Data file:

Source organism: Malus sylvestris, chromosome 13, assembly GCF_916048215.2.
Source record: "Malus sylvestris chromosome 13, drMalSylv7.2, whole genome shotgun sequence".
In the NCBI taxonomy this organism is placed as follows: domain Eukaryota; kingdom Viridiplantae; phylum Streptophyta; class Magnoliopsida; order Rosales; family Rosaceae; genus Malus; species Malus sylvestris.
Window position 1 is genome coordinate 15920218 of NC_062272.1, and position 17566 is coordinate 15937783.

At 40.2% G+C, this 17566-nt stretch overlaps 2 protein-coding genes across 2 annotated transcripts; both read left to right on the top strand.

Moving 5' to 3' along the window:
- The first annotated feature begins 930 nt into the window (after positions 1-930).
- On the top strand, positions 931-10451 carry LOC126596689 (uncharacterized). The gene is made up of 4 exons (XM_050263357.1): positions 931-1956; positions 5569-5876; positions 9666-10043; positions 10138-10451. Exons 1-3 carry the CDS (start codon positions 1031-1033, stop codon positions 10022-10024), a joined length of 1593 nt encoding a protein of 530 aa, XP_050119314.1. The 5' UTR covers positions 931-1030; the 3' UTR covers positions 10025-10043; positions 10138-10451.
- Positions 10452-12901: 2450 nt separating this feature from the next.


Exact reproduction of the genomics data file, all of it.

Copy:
Source organism: Malus sylvestris, chromosome 13, assembly GCF_916048215.2.
Source record: "Malus sylvestris chromosome 13, drMalSylv7.2, whole genome shotgun sequence".
In the NCBI taxonomy this organism is placed as follows: domain Eukaryota; kingdom Viridiplantae; phylum Streptophyta; class Magnoliopsida; order Rosales; family Rosaceae; genus Malus; species Malus sylvestris.
Window position 1 is genome coordinate 15920218 of NC_062272.1, and position 17566 is coordinate 15937783.

At 40.2% G+C, this 17566-nt stretch overlaps 2 protein-coding genes across 2 annotated transcripts; both read left to right on the top strand.

Moving 5' to 3' along the window:
- The first annotated feature begins 930 nt into the window (after positions 1-930).
- On the top strand, positions 931-10451 carry LOC126596689 (uncharacterized). The gene is made up of 4 exons (XM_050263357.1): positions 931-1956; positions 5569-5876; positions 9666-10043; positions 10138-10451. Exons 1-3 carry the CDS (start codon positions 1031-1033, stop codon positions 10022-10024), a joined length of 1593 nt encoding a protein of 530 aa, XP_050119314.1. The 5' UTR covers positions 931-1030; the 3' UTR covers positions 10025-10043; positions 10138-10451.
- Positions 10452-12901: 2450 nt separating this feature from the next.